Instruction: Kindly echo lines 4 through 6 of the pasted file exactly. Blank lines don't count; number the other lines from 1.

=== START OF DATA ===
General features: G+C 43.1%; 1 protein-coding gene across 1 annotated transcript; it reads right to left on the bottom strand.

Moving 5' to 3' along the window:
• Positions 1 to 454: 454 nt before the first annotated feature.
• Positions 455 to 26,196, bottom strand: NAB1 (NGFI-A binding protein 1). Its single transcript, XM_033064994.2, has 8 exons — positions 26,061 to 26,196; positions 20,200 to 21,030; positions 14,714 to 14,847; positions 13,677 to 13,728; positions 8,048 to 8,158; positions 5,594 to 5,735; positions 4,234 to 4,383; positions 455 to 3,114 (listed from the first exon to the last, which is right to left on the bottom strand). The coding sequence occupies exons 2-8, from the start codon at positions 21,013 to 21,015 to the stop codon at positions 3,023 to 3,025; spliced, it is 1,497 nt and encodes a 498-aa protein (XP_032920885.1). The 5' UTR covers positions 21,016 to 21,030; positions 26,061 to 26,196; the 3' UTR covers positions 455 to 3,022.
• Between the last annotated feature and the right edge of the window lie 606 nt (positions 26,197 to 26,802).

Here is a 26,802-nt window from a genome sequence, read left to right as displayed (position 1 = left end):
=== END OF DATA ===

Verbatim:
• Positions 455 to 26,196, bottom strand: NAB1 (NGFI-A binding protein 1). Its single transcript, XM_033064994.2, has 8 exons — positions 26,061 to 26,196; positions 20,200 to 21,030; positions 14,714 to 14,847; positions 13,677 to 13,728; positions 8,048 to 8,158; positions 5,594 to 5,735; positions 4,234 to 4,383; positions 455 to 3,114 (listed from the first exon to the last, which is right to left on the bottom strand). The coding sequence occupies exons 2-8, from the start codon at positions 21,013 to 21,015 to the stop codon at positions 3,023 to 3,025; spliced, it is 1,497 nt and encodes a 498-aa protein (XP_032920885.1). The 5' UTR covers positions 21,016 to 21,030; positions 26,061 to 26,196; the 3' UTR covers positions 455 to 3,022.
• Between the last annotated feature and the right edge of the window lie 606 nt (positions 26,197 to 26,802).

Here is a 26,802-nt window from a genome sequence, read left to right as displayed (position 1 = left end):